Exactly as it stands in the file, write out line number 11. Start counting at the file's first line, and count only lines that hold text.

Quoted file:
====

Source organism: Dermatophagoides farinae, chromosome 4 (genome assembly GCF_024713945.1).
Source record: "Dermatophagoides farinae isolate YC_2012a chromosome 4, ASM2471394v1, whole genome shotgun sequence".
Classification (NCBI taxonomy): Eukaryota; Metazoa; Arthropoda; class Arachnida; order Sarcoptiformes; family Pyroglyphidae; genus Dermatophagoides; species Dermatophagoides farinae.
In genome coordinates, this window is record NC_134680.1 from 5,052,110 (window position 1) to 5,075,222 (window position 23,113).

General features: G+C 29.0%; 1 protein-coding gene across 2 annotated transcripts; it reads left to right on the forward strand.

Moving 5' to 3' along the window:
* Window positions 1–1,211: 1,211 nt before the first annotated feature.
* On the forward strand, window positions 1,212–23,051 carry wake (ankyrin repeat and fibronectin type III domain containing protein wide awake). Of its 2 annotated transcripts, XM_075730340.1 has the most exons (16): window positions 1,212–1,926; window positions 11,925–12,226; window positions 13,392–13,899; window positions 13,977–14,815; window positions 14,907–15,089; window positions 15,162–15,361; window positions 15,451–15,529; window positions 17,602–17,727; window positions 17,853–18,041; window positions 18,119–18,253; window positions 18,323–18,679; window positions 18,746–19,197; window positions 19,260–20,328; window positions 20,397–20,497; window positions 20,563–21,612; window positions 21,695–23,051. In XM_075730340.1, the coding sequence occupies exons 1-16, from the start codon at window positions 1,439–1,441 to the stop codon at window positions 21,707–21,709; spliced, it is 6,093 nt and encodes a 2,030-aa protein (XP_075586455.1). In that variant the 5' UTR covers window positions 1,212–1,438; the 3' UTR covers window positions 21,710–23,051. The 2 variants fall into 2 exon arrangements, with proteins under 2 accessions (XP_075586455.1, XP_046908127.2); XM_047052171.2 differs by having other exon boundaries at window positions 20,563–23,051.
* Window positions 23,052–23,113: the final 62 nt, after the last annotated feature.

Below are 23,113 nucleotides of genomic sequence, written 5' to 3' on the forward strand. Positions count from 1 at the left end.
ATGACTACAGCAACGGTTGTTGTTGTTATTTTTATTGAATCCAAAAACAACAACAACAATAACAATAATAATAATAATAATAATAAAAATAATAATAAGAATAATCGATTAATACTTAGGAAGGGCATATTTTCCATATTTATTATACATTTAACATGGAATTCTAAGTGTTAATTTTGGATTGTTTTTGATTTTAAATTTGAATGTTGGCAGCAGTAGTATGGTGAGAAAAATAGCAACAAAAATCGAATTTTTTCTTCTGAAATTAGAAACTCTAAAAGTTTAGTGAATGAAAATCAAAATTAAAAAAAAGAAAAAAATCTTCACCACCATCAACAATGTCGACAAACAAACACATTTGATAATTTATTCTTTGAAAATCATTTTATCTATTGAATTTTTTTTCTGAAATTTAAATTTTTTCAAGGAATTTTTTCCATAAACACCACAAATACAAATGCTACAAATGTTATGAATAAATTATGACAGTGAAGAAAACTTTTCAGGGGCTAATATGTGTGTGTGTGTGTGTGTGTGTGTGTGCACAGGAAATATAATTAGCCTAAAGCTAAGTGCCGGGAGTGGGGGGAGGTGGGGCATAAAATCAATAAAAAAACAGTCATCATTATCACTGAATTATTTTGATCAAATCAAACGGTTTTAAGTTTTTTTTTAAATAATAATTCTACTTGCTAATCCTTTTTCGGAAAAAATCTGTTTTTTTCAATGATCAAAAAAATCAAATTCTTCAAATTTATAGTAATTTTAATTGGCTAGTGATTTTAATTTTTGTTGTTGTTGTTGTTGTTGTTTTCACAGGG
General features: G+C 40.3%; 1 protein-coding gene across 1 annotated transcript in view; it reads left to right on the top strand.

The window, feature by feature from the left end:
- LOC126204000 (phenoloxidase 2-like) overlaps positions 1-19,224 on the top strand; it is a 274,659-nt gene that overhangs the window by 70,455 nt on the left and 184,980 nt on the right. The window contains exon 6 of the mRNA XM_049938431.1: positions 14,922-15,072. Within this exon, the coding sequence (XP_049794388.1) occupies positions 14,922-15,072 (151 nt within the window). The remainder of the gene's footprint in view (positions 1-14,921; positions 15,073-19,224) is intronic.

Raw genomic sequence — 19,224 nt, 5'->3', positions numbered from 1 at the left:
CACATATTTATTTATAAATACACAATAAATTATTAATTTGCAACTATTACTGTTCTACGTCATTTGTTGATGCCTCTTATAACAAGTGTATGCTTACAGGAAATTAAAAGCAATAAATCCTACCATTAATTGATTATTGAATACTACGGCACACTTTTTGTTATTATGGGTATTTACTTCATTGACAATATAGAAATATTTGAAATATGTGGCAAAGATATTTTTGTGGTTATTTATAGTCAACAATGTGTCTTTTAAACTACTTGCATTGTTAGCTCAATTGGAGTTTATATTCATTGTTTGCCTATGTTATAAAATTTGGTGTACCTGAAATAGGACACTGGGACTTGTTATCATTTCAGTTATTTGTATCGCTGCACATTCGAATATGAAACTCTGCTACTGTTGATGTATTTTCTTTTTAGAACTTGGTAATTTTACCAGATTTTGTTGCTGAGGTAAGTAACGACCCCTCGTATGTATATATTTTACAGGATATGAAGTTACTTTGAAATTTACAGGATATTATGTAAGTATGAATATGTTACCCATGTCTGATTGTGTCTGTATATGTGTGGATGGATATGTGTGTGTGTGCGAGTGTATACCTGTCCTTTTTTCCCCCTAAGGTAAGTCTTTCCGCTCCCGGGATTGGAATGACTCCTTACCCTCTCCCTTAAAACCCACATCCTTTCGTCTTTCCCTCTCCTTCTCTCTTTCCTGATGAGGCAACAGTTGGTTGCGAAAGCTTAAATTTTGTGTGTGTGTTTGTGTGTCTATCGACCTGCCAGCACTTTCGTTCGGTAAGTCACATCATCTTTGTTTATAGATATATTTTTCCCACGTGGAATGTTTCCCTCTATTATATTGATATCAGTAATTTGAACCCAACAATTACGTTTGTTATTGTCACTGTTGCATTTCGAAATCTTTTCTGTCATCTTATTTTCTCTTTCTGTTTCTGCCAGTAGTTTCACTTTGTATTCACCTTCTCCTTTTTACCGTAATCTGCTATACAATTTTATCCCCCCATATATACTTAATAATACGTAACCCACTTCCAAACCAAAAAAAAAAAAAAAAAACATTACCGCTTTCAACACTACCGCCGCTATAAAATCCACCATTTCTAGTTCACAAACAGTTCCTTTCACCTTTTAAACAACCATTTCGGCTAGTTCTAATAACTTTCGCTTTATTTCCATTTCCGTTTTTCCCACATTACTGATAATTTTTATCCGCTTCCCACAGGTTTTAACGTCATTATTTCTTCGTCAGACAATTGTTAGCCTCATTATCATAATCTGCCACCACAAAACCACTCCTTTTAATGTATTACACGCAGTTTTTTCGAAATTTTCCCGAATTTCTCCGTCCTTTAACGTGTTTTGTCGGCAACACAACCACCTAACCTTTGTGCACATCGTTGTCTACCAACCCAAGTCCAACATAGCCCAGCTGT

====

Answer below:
ATGACTACAGCAACGGTTGTTGTTGTTATTTTTATTGAATCCAAAAACAACAACAACAATAACAATAATAATAATAATAATAATAAAAATAATAATAAGAATAATCGATTAATACTTAGGAAGGGCATATTTTCCATATTTATTATACATTTAACATGGAATTCTAAGTGTTAATTTTGGATTGTTTTTGATTTTAAATTTGAATGTTGGCAGCAGTAGTATGGTGAGAAAAATAGCAACAAAAATCGAATTTTTTCTTCTGAAATTAGAAACTCTAAAAGTTTAGTGAATGAAAATCAAAATTAAAAAAAAGAAAAAAATCTTCACCACCATCAACAATGTCGACAAACAAACACATTTGATAATTTATTCTTTGAAAATCATTTTATCTATTGAATTTTTTTTCTGAAATTTAAATTTTTTCAAGGAATTTTTTCCATAAACACCACAAATACAAATGCTACAAATGTTATGAATAAATTATGACAGTGAAGAAAACTTTTCAGGGGCTAATATGTGTGTGTGTGTGTGTGTGTGTGTGTGCACAGGAAATATAATTAGCCTAAAGCTAAGTGCCGGGAGTGGGGGGAGGTGGGGCATAAAATCAATAAAAAAACAGTCATCATTATCACTGAATTATTTTGATCAAATCAAACGGTTTTAAGTTTTTTTTTAAATAATAATTCTACTTGCTAATCCTTTTTCGGAAAAAATCTGTTTTTTTCAATGATCAAAAAAATCAAATTCTTCAAATTTATAGTAATTTTAATTGGCTAGTGATTTTAATTTTTGTTGTTGTTGTTGTTGTTGTTTTCACAGGG